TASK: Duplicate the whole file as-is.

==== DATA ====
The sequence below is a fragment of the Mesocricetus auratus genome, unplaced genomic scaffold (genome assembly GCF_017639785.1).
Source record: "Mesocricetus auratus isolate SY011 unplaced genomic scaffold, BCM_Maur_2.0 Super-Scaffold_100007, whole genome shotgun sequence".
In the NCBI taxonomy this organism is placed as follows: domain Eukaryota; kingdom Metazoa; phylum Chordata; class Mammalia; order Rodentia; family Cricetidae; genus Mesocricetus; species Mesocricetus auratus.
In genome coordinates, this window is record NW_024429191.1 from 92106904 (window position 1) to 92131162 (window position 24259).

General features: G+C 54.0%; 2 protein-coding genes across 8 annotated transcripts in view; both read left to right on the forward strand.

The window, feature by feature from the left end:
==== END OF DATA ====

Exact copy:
The sequence below is a fragment of the Mesocricetus auratus genome, unplaced genomic scaffold (genome assembly GCF_017639785.1).
Source record: "Mesocricetus auratus isolate SY011 unplaced genomic scaffold, BCM_Maur_2.0 Super-Scaffold_100007, whole genome shotgun sequence".
In the NCBI taxonomy this organism is placed as follows: domain Eukaryota; kingdom Metazoa; phylum Chordata; class Mammalia; order Rodentia; family Cricetidae; genus Mesocricetus; species Mesocricetus auratus.
In genome coordinates, this window is record NW_024429191.1 from 92106904 (window position 1) to 92131162 (window position 24259).

General features: G+C 54.0%; 2 protein-coding genes across 8 annotated transcripts in view; both read left to right on the forward strand.

The window, feature by feature from the left end: